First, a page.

Woodward Graff Wine Foundation Grenache 2007 (California) $25.99 – This is soft, fruit and easy-to-drink.The grapes are from the Chalone Appellation in Monterey County. The Chalone Appellation was first planted in 1919 and resurrected in 1965 when Dick Graff and his mother purchased the estate and nursed the vines back to health. They first made wine in 1966. Together with Phil Woodward, Dick created a winery dedicating to showcasing the attributes of Monterey’s oldest and first appellation. Today, 10 wineries make Chalone Appellation wines. A portion of the sales from this wine benefit the Richard H. Graff Scholarship Fund. Food pairing – turkey, ham and most all pork dishes.

Le Preare Ripasso Valpolicella Classico Superiore 2008 (Veneto, Italy) $24.99 – It’s a Baby Amarone! In the late 20th century, a new style of wine known as ripasso resurrected an ancient winemaking style. Ripasso means “repassed.” The pomace of leftover grapeskins and seeds from the fermentation of recioto and Amarone are added to the Valpolicella wine for a period of extended maceration. This extracts a lot of richness and flavors from the skins, especially since Amarone is made from grapes that have been dried like raisins, concentrating the flavors. This has aromas and flavors of raisins, cinnamon, cloves, herbs and berries. Dark chocolaty. It’s intense and ripe. Soft and round. Dusty tannins.

The Sparkling Finale:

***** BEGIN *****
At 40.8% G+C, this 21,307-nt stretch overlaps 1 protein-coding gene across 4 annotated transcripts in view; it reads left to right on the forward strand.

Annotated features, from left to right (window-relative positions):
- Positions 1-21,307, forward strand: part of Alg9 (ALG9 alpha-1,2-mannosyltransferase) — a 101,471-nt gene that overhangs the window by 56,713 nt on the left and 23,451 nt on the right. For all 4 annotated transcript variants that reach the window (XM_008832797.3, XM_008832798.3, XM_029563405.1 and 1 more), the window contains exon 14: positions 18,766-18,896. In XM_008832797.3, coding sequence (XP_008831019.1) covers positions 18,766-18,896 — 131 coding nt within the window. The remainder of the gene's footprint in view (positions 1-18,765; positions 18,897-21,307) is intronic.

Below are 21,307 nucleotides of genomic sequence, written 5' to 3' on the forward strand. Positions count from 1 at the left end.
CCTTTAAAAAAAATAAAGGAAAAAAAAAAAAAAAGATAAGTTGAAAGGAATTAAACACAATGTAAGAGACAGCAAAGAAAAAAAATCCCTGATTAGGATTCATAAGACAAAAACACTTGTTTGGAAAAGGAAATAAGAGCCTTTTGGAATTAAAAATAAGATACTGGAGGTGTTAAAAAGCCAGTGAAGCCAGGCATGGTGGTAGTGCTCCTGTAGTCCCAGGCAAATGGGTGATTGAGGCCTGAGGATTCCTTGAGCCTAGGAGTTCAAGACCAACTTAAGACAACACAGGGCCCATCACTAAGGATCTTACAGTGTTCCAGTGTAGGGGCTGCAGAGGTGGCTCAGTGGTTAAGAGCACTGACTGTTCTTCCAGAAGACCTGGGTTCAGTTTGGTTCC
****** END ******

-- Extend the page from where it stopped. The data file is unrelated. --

Neirano “Pitula” Moscato d’Asti 2010 (Italy) $13.99The perfect holiday dessert wine - see why below. At the end of a long, filling Thanksgiving meal, steer clear of high alcohol, heavy dessert wines. Instead, pick up an always-affordable, slightly fizzy Moscato d’Asti. The light effervescence will balance the fried crust while significant fruit and floral flavors enhance the delicious filling. This wine is all about the honeysuckle and peach nectar. YUM. Think donuts, apple pie and other Fall desserts

New Cheeses & Iberico Ham

Iberico Ham

We’ve always wanted to carry more meats such as Prosciutto, Serrano and Iberico hams. We’ve struggled selling through these meats quickly enough.

We just found a source for delicious, fabulous Iberico ham that is pre-sliced and packaged. The meat is incredibly good! Rich, delicious with a melt-in-your-mouth feel!

Fermin Jamon Iberico – Prior to 2005, it was impossible to import Iberico ham to the United States. Popularly known as Pata Negra or black hoof pig, Fermin Iberico ham is made from the Iberico pig, a special breed native to Spain. This breed is considered the best for producing high quality, dry-cured hams with unsurpassed taste and aroma.